To breathe or not to breathe: implications of hazardous air quality

Volume 1
Pages 1-2
0 Crossref Citations


Climate change has affected all living beings and has become a global issue. Over the years, environmental pollution has increased drastically. Air pollution is one of the leading causes of many health issues, specifically respiratory problems. The disease spectrum, from allergies to cancers, is the cause of the economic burden that impacts the countries' welfare. Unhealthy living and ineffective pollution control policies need to be addressed. The role of the government and public health sector is to change their approach to ensure a healthy, clean environment and reduce carbon and other pollutants, thus improving the air quality for better living.


Air pollution; Environment; Public health; Policy

Dear Editor,

We live in an era of great climatic changes, impacting our overall health and well-being, which has become a global issue [1]. One of the most adverse consequences of climate change is the continuously degrading air quality in cities and villages [2]. Air pollution is primarily caused by burning fossil fuels for commercial and domestic purposes. It alone accounts for millions of deaths annually, making it one of the top contributors to human death worldwide [3]. Air pollution not only imparts a significant burden on the health of living beings but also affects the climate on a large scale [4]. The air quality index (AQI) of cities has reached unsustainable levels [5]. Smog, microplastics, and other hazardous nanoparticles contribute to health conditions and increase overall health expenditure.

Pollutants suspended as particulate matter in humid air are called smog and consist of dust particles, heavy metals, nonmetal oxides, organic compounds, and hazardous substances [6]. Smog not only affects physical health but also has implications for mental health. A Chinese study found that smog adversely affects mental health [7]. Several factors moderate smog’s effects on physical health, including age, underlying health conditions, and socioeconomic status. It has also been ranked as the fifth highest risk factor for human mortality [8,9]. Air pollution has an undeniable negative impact on the respiratory system, as it is the first-line target for different particles suspended in the inspiratory air [10]. Gases in the air contributing to health risk, such as nitrogen dioxide, occupy second place, followed by ozone, leading to 21,00 deaths in the European Union (EU) annually [11].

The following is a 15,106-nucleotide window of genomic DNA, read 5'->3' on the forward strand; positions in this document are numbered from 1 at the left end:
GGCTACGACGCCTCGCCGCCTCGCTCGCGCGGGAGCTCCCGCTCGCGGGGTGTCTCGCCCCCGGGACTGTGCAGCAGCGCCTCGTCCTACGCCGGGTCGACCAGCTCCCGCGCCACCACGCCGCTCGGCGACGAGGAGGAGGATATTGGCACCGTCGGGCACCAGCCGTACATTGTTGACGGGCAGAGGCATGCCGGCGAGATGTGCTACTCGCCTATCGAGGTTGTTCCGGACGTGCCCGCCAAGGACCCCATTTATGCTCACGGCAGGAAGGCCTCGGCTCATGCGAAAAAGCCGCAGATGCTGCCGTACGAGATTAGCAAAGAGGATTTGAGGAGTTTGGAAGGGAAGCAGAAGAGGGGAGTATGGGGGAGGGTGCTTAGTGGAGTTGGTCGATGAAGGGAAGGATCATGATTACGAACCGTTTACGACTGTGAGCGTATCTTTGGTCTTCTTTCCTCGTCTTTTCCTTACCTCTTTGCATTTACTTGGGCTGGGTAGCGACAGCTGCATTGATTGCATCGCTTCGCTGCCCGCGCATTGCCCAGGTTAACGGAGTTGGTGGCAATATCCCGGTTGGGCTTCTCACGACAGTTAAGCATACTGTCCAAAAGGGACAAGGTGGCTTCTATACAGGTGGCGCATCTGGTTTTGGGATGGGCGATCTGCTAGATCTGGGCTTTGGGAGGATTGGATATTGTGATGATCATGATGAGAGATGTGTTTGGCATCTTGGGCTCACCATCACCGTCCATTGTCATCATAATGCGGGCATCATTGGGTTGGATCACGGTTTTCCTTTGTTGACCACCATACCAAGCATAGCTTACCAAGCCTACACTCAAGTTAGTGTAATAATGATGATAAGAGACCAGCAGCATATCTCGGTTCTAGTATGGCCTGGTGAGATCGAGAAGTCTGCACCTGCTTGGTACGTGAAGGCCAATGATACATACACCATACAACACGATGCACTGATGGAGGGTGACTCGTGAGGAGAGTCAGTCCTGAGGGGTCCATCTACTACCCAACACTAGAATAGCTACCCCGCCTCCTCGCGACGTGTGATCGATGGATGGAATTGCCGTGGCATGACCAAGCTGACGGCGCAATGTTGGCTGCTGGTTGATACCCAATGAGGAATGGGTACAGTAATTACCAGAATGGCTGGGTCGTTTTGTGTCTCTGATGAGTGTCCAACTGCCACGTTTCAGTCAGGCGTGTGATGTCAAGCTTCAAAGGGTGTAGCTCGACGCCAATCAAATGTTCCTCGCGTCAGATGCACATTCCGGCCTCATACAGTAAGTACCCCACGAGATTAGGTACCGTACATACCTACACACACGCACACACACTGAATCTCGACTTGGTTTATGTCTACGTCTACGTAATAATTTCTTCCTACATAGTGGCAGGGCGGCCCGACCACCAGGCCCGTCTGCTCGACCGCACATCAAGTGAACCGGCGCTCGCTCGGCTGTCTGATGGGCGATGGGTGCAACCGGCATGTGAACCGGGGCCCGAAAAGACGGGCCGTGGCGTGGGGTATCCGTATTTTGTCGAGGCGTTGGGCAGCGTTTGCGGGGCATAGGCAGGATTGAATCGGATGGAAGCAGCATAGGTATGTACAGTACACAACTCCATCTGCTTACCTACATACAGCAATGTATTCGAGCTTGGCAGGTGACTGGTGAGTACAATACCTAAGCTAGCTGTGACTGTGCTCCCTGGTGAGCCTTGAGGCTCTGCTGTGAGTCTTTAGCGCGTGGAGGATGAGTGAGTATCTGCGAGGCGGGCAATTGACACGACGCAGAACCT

According to an estimate, human beings inhale and ingest more than 100,000 microparticles per year [12], and exposure to air-suspended particulate matter ≤2.5 µm in aerodynamic diameter causes multiple respiratory problems, such as chronic obstructive pulmonary disease (COPD), asthma, bronchiolitis, and coronary heart diseases, and increases the risk of premature mortality [13]. Furthermore, every year, exposure to fine particulate matter suspended in the air accounted for 300,000 deaths due to lung cancers globally; the mortality score increased due to air-suspended sulfur dioxide exposure [14].

It is necessary to implement measures to reduce air pollution, control carbon emissions and reduce smog, ensure pollution-free residences, and educate the population on the hazardous effects of smog [15]. To be able to breathe fresh air again, the responsibility to provide a safe environment lies on every individual shoulder.

Author contributions

The author herself wrote and revised the manuscript.

Publication history

Received Revised Accepted Published
21 November 2022 28 December 2022 29 December 2022 31 December 2022


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Ethics statement

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Conflicts of interest

The author declares no conflicts of interest.


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